LABORATOIRE DE PHYSIQUE THEORIQUE DE LA MATIERE CONDENSEE

 

 

Attention : désormais les séminaires ont lieu tous les lundis à 10h45 en salle  523 du LPTMC - Tour 12-13 


 

Mathias Casiulis (LPTMC)

Collective motion in an ideal spin fluid

Collective motion, the macroscopic alignment of velocities in a system of particles, is a key feature of active matter systems. From simple Vicsek-like models to real-life experiments, many different systems seem to feature collective motion, often accompanied by exotic correlations and phase separation properties. These phenomena are however generally observed in non-equilibrium dynamics only, and many models are built up in an ad hoc manner to reproduce experimental data.

In the last few years, some works tried to link the exotic features of active systems to well-known equilibrium dynamics, by studying the low Peclet number limit of active systems for instance [1], thereby finding links between the usual 2d melting transition and the acclaimed MIPS (Motility-Induced Phase Separation), for instance.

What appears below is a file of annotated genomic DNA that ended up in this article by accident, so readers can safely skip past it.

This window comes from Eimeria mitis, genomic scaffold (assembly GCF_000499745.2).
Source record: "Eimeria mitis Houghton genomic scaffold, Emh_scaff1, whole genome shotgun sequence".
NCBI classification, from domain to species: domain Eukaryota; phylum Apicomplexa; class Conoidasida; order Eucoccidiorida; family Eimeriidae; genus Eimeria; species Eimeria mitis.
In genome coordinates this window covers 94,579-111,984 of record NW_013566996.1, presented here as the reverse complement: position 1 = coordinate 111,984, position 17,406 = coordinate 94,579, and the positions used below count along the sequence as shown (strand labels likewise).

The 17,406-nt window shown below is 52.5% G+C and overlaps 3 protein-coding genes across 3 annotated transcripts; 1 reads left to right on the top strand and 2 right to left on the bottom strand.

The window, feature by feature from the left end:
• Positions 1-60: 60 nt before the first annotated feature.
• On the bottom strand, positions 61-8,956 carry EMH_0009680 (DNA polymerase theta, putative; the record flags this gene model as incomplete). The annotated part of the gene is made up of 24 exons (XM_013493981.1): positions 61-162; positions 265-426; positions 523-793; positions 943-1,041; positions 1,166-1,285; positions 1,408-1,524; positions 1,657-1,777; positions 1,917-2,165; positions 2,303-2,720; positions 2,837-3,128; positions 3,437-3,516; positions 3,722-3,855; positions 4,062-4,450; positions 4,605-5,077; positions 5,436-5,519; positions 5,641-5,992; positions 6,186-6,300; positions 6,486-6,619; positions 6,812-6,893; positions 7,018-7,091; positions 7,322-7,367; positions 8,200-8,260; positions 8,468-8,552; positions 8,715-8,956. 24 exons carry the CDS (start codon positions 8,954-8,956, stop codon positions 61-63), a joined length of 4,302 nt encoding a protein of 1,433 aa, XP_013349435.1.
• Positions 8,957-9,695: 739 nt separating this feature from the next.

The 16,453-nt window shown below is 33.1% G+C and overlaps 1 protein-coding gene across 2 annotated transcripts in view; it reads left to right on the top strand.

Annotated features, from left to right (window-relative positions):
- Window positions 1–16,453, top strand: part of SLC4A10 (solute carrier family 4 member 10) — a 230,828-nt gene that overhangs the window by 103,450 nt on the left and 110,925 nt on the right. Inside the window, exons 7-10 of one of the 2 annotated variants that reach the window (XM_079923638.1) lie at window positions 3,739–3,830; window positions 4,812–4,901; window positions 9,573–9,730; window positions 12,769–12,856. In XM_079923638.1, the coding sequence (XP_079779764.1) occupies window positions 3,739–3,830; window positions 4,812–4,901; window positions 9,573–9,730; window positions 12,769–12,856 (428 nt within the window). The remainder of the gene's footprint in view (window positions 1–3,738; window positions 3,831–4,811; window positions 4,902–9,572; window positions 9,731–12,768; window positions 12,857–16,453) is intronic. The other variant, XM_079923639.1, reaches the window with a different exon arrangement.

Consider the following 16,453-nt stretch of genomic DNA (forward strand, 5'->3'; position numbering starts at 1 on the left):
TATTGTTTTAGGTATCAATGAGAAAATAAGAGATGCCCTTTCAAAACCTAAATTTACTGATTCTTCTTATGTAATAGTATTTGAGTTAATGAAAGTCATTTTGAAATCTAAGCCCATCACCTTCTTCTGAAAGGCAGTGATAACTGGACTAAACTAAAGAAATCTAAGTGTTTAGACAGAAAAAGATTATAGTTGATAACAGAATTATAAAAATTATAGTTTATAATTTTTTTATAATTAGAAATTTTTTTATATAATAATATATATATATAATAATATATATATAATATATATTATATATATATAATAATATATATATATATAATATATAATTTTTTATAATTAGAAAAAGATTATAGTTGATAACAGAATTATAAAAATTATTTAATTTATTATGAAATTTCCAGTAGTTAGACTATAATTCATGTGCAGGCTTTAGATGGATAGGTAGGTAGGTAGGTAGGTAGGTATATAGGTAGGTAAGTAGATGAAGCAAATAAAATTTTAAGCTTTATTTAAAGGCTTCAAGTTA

The aim of my work is to study, in a toy-model that was designed to be as simple as possible [2], whether collective motion can exist in a conservative framework, when introducing a spin-velocity coupling in a spin fluid. In this talk, I will discuss the model itself, its numerical phenomenology and its links to various other systems and results of statistical mechanics.

[1] L. Cugliandolo, P. Digregorio, G. Gonella, and A. Suma, Phase Coexistence in Two-Dimensional Passive and Active Dumbbell Systems, PRL 119, 268002 (2017)

[2] S. Bore, M. Schindler, K. Lam, E. Bertin, and O. Dauchot, Coupling Spin to velocity: collective motion of Hamiltonian polar particles, J. Stat. Mech. 033305 (2016)

 

Alexis Poncet (LPTMC)